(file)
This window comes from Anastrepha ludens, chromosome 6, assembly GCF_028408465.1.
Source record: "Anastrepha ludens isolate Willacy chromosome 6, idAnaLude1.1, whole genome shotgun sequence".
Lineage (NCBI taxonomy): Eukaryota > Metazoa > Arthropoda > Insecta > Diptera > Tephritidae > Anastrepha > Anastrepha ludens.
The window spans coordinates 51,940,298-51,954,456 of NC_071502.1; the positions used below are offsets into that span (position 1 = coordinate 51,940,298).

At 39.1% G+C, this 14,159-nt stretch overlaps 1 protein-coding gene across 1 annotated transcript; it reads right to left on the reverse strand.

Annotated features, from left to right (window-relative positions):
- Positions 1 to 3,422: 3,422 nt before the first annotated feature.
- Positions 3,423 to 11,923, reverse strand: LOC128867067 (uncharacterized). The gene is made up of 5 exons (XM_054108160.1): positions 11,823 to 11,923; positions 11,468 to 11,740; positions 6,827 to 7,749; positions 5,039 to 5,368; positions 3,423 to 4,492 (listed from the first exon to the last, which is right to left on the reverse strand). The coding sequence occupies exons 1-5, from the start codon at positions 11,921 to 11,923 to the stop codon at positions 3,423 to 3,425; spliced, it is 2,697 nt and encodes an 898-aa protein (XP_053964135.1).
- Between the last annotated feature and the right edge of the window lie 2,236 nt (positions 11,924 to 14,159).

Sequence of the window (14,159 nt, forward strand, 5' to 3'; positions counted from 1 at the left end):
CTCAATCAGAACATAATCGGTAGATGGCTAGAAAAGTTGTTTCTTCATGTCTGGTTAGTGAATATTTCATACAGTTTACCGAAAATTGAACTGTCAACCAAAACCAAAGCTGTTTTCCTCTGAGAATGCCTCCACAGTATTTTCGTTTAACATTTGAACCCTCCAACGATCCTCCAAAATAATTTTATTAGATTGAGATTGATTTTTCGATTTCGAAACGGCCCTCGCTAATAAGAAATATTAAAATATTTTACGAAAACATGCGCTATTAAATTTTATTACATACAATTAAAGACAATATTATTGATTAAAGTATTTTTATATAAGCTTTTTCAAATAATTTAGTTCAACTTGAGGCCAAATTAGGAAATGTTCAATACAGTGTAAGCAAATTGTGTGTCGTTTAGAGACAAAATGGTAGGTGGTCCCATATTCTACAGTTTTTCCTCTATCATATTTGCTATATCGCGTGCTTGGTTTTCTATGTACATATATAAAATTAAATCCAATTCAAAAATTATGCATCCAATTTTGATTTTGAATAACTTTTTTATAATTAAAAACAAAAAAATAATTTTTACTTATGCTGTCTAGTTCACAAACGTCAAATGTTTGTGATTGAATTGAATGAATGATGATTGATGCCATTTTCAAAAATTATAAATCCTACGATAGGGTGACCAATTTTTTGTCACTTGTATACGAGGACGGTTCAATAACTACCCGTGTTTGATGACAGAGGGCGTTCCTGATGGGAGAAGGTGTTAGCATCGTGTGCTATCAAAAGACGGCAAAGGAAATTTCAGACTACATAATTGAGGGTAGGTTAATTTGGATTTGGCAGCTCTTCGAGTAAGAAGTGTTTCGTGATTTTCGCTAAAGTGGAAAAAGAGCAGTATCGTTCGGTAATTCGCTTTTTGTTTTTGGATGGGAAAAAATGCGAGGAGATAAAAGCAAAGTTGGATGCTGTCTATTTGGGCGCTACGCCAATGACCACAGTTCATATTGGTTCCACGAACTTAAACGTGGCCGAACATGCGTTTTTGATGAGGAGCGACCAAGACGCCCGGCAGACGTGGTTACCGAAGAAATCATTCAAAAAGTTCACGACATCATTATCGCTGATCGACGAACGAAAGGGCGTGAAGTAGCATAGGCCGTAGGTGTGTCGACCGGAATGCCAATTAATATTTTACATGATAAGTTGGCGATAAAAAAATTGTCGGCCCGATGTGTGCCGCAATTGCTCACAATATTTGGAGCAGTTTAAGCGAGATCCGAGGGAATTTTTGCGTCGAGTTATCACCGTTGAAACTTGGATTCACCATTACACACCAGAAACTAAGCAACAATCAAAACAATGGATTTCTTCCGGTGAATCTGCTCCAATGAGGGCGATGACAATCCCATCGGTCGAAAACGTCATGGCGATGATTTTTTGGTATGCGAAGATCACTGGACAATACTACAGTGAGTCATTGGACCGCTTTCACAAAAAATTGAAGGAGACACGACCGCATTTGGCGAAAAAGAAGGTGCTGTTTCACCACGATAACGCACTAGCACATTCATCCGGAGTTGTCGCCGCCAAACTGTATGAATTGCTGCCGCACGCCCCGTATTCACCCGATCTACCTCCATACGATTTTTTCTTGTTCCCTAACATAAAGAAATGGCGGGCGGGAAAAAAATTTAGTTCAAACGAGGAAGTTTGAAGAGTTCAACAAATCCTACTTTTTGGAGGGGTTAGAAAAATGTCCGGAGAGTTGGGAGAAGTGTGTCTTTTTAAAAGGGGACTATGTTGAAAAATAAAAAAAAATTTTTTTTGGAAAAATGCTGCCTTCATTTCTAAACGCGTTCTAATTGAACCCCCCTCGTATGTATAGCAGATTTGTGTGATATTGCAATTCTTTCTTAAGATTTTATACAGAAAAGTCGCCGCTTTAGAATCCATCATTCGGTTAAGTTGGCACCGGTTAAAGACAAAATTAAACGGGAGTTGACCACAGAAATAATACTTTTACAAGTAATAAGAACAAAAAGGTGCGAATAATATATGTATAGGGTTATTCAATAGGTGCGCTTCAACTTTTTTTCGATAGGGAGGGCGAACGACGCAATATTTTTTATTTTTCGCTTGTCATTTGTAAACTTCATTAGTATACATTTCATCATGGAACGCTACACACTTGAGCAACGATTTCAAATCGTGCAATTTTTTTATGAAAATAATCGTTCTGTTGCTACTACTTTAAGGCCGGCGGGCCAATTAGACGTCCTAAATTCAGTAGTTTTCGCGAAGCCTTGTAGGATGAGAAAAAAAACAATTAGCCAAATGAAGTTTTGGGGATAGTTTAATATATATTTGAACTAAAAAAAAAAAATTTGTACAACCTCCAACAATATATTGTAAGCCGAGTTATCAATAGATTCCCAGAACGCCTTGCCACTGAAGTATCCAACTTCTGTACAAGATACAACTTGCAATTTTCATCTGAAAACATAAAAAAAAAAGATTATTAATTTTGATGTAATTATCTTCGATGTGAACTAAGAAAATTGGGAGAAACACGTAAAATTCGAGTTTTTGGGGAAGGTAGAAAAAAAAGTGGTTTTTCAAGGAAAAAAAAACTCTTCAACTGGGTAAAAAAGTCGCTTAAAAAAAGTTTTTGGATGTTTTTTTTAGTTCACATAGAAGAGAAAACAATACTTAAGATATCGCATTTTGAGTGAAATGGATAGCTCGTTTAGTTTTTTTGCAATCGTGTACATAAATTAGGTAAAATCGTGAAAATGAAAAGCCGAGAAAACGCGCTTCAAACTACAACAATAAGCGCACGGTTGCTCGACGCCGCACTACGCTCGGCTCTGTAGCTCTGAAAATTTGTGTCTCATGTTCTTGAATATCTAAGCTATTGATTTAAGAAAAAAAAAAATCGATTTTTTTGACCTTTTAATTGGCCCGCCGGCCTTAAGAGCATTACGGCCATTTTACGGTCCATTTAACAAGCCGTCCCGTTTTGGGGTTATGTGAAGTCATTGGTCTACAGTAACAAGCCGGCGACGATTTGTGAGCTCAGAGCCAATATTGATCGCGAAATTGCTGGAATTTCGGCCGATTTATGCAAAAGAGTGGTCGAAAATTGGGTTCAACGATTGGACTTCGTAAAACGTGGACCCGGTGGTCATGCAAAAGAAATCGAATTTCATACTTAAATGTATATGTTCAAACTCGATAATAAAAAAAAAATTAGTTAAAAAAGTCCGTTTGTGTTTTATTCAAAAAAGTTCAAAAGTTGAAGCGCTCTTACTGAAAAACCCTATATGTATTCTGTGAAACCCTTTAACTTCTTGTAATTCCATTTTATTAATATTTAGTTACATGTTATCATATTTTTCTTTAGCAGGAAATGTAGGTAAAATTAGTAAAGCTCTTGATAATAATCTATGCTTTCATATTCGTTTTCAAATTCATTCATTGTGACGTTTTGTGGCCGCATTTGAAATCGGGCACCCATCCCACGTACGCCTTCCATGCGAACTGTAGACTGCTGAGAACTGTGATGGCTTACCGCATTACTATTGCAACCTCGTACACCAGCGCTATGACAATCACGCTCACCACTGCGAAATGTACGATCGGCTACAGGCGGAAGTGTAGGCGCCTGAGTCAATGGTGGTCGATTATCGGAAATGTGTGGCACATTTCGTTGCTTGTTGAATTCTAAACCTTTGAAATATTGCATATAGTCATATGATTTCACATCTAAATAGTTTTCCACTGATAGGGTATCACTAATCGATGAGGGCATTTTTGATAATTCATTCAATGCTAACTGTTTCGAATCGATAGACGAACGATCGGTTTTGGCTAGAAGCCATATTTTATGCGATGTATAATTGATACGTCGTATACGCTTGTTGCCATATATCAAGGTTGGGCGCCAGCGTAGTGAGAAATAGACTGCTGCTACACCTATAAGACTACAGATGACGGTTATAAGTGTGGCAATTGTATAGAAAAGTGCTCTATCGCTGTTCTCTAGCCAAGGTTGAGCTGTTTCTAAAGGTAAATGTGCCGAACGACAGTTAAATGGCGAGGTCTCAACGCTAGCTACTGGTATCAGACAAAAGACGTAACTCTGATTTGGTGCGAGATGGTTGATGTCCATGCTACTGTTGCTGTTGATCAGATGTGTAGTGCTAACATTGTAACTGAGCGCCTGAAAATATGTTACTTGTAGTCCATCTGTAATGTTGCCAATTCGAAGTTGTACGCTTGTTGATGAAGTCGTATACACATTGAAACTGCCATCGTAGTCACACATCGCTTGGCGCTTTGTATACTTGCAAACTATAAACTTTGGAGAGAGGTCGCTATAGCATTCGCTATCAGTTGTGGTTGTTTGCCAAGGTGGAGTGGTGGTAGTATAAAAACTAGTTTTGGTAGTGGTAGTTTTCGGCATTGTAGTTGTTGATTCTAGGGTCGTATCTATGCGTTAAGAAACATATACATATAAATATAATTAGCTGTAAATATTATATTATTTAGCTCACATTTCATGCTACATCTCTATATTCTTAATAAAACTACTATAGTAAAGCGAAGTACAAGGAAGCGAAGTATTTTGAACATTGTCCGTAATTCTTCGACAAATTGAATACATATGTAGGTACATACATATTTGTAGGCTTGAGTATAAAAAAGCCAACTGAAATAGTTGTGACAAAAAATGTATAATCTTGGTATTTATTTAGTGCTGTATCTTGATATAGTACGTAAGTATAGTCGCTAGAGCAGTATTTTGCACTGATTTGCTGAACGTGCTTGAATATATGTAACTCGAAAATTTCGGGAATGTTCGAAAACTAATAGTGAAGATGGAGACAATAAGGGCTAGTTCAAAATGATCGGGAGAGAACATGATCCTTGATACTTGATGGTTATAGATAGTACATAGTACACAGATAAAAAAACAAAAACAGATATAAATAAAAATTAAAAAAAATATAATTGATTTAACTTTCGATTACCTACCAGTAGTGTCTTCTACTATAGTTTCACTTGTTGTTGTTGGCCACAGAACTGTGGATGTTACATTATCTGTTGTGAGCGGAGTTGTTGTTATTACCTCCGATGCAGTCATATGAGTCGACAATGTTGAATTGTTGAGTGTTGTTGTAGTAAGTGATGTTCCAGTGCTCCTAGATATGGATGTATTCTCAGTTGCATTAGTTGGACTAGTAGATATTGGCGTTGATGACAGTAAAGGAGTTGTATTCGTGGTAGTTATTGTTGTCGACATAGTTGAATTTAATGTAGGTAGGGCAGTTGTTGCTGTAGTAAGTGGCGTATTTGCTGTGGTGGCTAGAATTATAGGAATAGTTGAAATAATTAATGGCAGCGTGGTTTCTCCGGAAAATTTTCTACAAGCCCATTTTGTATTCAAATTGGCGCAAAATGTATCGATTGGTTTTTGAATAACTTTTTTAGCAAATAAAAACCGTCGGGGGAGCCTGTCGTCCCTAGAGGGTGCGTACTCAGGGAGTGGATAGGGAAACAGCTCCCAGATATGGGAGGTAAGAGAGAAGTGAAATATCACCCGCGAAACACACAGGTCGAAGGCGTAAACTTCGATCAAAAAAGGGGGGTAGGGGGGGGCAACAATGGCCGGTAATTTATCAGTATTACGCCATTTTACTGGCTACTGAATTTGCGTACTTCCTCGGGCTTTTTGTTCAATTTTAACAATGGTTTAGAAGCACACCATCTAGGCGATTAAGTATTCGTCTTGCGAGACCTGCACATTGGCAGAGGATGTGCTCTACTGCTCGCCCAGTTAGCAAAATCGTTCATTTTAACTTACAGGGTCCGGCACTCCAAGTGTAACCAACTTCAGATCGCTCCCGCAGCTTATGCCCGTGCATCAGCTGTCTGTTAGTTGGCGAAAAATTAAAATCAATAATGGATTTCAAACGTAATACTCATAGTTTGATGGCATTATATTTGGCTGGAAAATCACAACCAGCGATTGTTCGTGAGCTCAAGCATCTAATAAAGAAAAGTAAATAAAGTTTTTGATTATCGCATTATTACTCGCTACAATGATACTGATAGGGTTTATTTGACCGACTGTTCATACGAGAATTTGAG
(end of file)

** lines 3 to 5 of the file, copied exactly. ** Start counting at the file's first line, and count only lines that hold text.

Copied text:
Lineage (NCBI taxonomy): Eukaryota > Metazoa > Arthropoda > Insecta > Diptera > Tephritidae > Anastrepha > Anastrepha ludens.
The window spans coordinates 51,940,298-51,954,456 of NC_071502.1; the positions used below are offsets into that span (position 1 = coordinate 51,940,298).

At 39.1% G+C, this 14,159-nt stretch overlaps 1 protein-coding gene across 1 annotated transcript; it reads right to left on the reverse strand.